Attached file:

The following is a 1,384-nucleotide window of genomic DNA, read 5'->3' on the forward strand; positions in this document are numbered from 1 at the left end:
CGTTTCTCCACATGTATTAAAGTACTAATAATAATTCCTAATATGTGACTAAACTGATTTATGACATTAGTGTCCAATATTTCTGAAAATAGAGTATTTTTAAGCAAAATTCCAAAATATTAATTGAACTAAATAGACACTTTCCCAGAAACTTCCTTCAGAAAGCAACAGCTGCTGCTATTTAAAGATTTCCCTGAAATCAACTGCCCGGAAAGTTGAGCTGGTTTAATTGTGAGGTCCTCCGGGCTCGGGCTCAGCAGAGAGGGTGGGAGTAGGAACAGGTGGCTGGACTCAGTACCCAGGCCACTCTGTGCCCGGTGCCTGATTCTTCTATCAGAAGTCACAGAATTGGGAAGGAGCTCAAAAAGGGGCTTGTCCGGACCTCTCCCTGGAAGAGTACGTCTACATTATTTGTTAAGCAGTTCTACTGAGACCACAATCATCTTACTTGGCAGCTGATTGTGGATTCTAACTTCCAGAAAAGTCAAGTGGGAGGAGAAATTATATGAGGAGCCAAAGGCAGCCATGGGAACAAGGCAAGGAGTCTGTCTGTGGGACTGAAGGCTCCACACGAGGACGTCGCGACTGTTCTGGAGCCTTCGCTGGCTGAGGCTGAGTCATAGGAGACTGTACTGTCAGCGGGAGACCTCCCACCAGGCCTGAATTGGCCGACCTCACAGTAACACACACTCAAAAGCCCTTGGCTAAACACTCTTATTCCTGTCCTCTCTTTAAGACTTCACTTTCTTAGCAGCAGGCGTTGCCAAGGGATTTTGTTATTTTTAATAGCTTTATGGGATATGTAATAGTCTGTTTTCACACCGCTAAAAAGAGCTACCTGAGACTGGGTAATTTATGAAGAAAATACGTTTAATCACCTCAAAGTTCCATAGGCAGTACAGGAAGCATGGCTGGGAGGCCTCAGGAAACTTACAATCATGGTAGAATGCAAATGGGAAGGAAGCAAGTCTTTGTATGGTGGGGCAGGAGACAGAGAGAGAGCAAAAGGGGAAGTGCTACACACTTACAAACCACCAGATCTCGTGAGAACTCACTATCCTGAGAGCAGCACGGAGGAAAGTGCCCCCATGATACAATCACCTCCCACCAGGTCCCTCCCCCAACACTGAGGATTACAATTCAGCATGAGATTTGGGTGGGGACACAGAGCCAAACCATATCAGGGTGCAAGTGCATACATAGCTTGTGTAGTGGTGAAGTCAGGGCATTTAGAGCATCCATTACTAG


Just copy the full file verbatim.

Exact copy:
The following is a 1,384-nucleotide window of genomic DNA, read 5'->3' on the forward strand; positions in this document are numbered from 1 at the left end:
CGTTTCTCCACATGTATTAAAGTACTAATAATAATTCCTAATATGTGACTAAACTGATTTATGACATTAGTGTCCAATATTTCTGAAAATAGAGTATTTTTAAGCAAAATTCCAAAATATTAATTGAACTAAATAGACACTTTCCCAGAAACTTCCTTCAGAAAGCAACAGCTGCTGCTATTTAAAGATTTCCCTGAAATCAACTGCCCGGAAAGTTGAGCTGGTTTAATTGTGAGGTCCTCCGGGCTCGGGCTCAGCAGAGAGGGTGGGAGTAGGAACAGGTGGCTGGACTCAGTACCCAGGCCACTCTGTGCCCGGTGCCTGATTCTTCTATCAGAAGTCACAGAATTGGGAAGGAGCTCAAAAAGGGGCTTGTCCGGACCTCTCCCTGGAAGAGTACGTCTACATTATTTGTTAAGCAGTTCTACTGAGACCACAATCATCTTACTTGGCAGCTGATTGTGGATTCTAACTTCCAGAAAAGTCAAGTGGGAGGAGAAATTATATGAGGAGCCAAAGGCAGCCATGGGAACAAGGCAAGGAGTCTGTCTGTGGGACTGAAGGCTCCACACGAGGACGTCGCGACTGTTCTGGAGCCTTCGCTGGCTGAGGCTGAGTCATAGGAGACTGTACTGTCAGCGGGAGACCTCCCACCAGGCCTGAATTGGCCGACCTCACAGTAACACACACTCAAAAGCCCTTGGCTAAACACTCTTATTCCTGTCCTCTCTTTAAGACTTCACTTTCTTAGCAGCAGGCGTTGCCAAGGGATTTTGTTATTTTTAATAGCTTTATGGGATATGTAATAGTCTGTTTTCACACCGCTAAAAAGAGCTACCTGAGACTGGGTAATTTATGAAGAAAATACGTTTAATCACCTCAAAGTTCCATAGGCAGTACAGGAAGCATGGCTGGGAGGCCTCAGGAAACTTACAATCATGGTAGAATGCAAATGGGAAGGAAGCAAGTCTTTGTATGGTGGGGCAGGAGACAGAGAGAGAGCAAAAGGGGAAGTGCTACACACTTACAAACCACCAGATCTCGTGAGAACTCACTATCCTGAGAGCAGCACGGAGGAAAGTGCCCCCATGATACAATCACCTCCCACCAGGTCCCTCCCCCAACACTGAGGATTACAATTCAGCATGAGATTTGGGTGGGGACACAGAGCCAAACCATATCAGGGTGCAAGTGCATACATAGCTTGTGTAGTGGTGAAGTCAGGGCATTTAGAGCATCCATTACTAG